Spain would seek to block post-Brexit access for the UK to the EU’s single aviation market unless Gibraltar was excluded from any agreement, according to a report in the Financial Times.
Britain is analysing options to ensure continued air links to the EU after it withdraws from the bloc.
These include attempting to retain membership of the European Common Aviation Area, which would mean it keeps full access, or seeking a bilateral “open skies” agreement with the EU, which is likely to have more restrictive terms.
Both deals would, however, require unanimous support from all EU member states.
According to the FT, Spain is not prepared to accept a deal in which Gibraltar airport is given the same rights as UK mainland airports.
“Any EU agreement with the UK on aviation cannot apply to the airport of Gibraltar,” one Spanish diplomat told the newspaper.
“A deal that is applicable to the airport of Gibraltar would imply recognition of the legal right of the UK to the territory.”
The Spanish position echoes Madrid’s stance on EU aviation packages in recent years.
Madrid argues that Gibraltar airport is situated on a disputed isthmus and must be left out of the EU’s aviation agreements, despite Spain’s commitment under the 2006 Cordoba agreement to include the Rock.
Britain argues that there is no legal basis for excluding Gibraltar from EU aviation legislation.The UK is adamant that the Rock must be included, a position that was accepted by Spain’s previous PSOE administration under the trilateral process.
The European Commission and other EU members have repeatedly declined to get directly involved in the matter, insisting it is a bilateral issue between two member states.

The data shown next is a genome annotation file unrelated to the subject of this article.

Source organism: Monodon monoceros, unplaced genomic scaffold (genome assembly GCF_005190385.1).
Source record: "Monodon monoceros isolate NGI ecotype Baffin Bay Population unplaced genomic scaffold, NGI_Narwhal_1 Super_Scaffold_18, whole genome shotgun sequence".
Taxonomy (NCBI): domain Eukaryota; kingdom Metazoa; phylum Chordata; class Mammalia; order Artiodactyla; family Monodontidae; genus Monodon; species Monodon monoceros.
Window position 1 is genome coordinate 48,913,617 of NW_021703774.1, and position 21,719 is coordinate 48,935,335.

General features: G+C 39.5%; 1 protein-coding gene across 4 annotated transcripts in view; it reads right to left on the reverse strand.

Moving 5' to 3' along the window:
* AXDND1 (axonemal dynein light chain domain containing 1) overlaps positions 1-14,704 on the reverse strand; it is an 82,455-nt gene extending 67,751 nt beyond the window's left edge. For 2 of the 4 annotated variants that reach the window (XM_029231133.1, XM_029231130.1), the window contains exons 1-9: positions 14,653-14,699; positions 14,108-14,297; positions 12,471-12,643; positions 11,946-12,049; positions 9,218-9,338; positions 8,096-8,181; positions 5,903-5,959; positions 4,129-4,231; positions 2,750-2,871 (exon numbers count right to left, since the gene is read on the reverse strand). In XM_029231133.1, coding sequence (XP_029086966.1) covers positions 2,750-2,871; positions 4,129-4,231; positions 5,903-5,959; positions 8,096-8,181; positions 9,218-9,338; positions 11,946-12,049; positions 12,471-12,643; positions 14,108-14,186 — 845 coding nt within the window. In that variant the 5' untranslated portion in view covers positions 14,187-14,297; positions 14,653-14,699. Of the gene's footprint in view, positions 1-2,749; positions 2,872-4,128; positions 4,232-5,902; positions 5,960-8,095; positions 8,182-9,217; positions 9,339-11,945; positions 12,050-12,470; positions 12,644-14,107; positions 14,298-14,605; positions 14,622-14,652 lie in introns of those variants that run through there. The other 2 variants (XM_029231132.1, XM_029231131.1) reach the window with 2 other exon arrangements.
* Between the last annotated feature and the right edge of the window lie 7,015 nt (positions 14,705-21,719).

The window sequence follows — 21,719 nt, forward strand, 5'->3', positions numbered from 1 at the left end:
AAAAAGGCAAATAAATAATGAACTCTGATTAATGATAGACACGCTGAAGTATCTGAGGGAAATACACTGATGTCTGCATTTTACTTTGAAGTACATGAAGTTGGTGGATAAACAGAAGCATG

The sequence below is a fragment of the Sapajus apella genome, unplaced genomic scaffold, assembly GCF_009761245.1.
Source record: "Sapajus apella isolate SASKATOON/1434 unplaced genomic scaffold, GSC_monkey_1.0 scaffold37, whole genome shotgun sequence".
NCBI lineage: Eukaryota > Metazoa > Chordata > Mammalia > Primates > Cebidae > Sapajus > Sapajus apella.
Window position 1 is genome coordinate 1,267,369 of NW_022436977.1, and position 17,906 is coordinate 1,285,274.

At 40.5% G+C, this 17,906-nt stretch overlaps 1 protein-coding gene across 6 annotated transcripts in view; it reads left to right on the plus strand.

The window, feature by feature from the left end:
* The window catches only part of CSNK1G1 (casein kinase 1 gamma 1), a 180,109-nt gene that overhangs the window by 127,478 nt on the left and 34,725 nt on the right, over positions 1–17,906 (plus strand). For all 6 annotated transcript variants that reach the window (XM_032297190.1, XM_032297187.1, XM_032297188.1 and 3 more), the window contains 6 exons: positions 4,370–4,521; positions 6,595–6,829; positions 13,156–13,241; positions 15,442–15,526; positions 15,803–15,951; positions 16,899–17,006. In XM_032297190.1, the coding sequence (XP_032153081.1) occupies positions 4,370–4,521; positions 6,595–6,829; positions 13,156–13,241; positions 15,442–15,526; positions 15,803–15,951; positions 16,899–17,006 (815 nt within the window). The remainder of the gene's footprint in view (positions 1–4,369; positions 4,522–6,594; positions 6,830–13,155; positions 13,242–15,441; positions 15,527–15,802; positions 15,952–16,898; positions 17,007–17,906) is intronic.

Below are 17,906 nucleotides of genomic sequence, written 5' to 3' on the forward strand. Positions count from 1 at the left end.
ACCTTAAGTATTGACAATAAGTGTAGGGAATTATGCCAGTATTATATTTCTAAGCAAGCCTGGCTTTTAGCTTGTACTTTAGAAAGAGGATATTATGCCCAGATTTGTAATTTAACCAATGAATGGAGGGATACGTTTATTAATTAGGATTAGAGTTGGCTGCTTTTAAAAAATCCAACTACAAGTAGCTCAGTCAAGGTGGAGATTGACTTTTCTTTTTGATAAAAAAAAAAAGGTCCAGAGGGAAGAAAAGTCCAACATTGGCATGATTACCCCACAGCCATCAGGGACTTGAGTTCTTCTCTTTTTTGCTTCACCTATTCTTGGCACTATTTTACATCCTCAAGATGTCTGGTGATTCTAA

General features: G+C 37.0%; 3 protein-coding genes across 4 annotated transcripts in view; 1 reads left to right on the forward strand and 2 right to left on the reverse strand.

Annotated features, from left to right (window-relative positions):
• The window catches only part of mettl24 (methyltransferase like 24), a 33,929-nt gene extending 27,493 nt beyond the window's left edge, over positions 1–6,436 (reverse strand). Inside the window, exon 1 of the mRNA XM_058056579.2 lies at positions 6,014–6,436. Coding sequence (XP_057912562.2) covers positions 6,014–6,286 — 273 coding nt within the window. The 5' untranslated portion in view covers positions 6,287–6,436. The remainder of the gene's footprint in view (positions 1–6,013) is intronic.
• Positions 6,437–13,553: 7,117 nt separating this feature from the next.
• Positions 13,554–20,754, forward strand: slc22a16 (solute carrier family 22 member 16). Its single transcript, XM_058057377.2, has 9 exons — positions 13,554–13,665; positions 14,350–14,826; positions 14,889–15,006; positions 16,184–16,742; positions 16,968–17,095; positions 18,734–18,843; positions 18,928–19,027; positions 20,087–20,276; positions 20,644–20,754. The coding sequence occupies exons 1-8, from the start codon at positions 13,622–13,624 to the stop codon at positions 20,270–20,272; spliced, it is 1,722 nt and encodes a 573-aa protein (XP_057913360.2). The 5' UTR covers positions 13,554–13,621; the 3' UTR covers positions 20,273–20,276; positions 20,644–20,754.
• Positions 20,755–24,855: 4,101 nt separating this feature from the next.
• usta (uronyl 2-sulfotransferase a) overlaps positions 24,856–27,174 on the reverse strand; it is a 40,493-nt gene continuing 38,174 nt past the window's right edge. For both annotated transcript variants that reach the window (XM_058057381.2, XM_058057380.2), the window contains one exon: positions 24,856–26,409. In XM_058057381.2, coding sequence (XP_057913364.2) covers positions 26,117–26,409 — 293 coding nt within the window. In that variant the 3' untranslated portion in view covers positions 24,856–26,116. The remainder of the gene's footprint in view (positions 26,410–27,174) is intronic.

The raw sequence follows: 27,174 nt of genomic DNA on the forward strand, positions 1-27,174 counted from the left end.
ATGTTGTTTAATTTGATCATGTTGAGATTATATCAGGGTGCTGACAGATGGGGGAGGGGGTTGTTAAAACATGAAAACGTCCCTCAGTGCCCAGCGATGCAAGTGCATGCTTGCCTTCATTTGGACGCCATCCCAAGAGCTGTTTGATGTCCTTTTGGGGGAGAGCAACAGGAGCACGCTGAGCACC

As a result of the impasse, important EU aviation has remained stalled, in some cases for years.
But with Britain sat to start negotiation to leave the EU, there is mounting pressure to push ahead with the stalled aviation packages.
Likewise there is concern that Spain will seek to have Gibraltar left out of any post-Brexit aviation deal agreed between the UK and the EU.
The issue was raised by Dr Joseph Garcia, the deputy Chief Minister, during a recent hearing of the House of Common’s select committee analysing Brexit issues.
“I think it’s important going forward that the UK maintains its red lines,” Dr Garcia told MPs.
“Gibraltar airport should be included in all EU civil aviation legislation for as long as we are in the European Union.”
Not only that, the UK must ensure “…that our airport is included in future aviation agreements with the EU and with third countries.”
“Otherwise we may find ourselves in a position where Spain again tries to object and to undermine the inclusion of Gibraltar airport in civil aviation legislation.”
Dr Garcia told MPs that this issue had been raised in discussions between the Gibraltar
Government and the British Government and “it is well understood”.
Photo by DM Parody.